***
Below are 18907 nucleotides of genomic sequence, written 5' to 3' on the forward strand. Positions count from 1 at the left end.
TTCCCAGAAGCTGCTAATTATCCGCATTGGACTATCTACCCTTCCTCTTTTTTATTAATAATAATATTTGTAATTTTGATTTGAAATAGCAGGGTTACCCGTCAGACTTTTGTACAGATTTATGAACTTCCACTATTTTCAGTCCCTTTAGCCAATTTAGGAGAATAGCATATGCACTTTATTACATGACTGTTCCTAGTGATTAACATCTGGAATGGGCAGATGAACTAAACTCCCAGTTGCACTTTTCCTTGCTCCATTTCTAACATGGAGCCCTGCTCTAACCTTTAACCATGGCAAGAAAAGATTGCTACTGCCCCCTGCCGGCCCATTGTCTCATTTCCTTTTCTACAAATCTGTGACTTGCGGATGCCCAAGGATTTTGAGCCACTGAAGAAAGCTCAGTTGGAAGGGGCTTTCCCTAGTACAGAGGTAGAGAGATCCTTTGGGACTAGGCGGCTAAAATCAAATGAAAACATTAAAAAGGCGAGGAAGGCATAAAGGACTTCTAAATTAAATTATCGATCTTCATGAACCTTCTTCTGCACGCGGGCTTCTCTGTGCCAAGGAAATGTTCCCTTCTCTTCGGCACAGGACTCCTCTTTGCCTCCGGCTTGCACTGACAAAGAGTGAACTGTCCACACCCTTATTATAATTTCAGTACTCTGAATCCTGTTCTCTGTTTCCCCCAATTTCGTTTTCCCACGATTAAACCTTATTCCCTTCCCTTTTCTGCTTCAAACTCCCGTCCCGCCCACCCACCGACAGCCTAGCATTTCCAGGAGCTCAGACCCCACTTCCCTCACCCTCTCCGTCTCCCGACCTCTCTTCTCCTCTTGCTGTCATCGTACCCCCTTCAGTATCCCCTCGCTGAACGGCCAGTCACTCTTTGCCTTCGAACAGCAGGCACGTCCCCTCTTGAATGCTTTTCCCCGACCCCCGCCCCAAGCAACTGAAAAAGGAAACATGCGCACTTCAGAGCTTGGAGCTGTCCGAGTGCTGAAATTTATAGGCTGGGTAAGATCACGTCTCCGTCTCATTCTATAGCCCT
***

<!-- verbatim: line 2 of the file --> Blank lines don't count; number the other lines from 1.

TTCCCAGAAGCTGCTAATTATCCGCATTGGACTATCTACCCTTCCTCTTTTTTATTAATAATAATATTTGTAATTTTGATTTGAAATAGCAGGGTTACCCGTCAGACTTTTGTACAGATTTATGAACTTCCACTATTTTCAGTCCCTTTAGCCAATTTAGGAGAATAGCATATGCACTTTATTACATGACTGTTCCTAGTGATTAACATCTGGAATGGGCAGATGAACTAAACTCCCAGTTGCACTTTTCCTTGCTCCATTTCTAACATGGAGCCCTGCTCTAACCTTTAACCATGGCAAGAAAAGATTGCTACTGCCCCCTGCCGGCCCATTGTCTCATTTCCTTTTCTACAAATCTGTGACTTGCGGATGCCCAAGGATTTTGAGCCACTGAAGAAAGCTCAGTTGGAAGGGGCTTTCCCTAGTACAGAGGTAGAGAGATCCTTTGGGACTAGGCGGCTAAAATCAAATGAAAACATTAAAAAGGCGAGGAAGGCATAAAGGACTTCTAAATTAAATTATCGATCTTCATGAACCTTCTTCTGCACGCGGGCTTCTCTGTGCCAAGGAAATGTTCCCTTCTCTTCGGCACAGGACTCCTCTTTGCCTCCGGCTTGCACTGACAAAGAGTGAACTGTCCACACCCTTATTATAATTTCAGTACTCTGAATCCTGTTCTCTGTTTCCCCCAATTTCGTTTTCCCACGATTAAACCTTATTCCCTTCCCTTTTCTGCTTCAAACTCCCGTCCCGCCCACCCACCGACAGCCTAGCATTTCCAGGAGCTCAGACCCCACTTCCCTCACCCTCTCCGTCTCCCGACCTCTCTTCTCCTCTTGCTGTCATCGTACCCCCTTCAGTATCCCCTCGCTGAACGGCCAGTCACTCTTTGCCTTCGAACAGCAGGCACGTCCCCTCTTGAATGCTTTTCCCCGACCCCCGCCCCAAGCAACTGAAAAAGGAAACATGCGCACTTCAGAGCTTGGAGCTGTCCGAGTGCTGAAATTTATAGGCTGGGTAAGATCACGTCTCCGTCTCATTCTATAGCCCT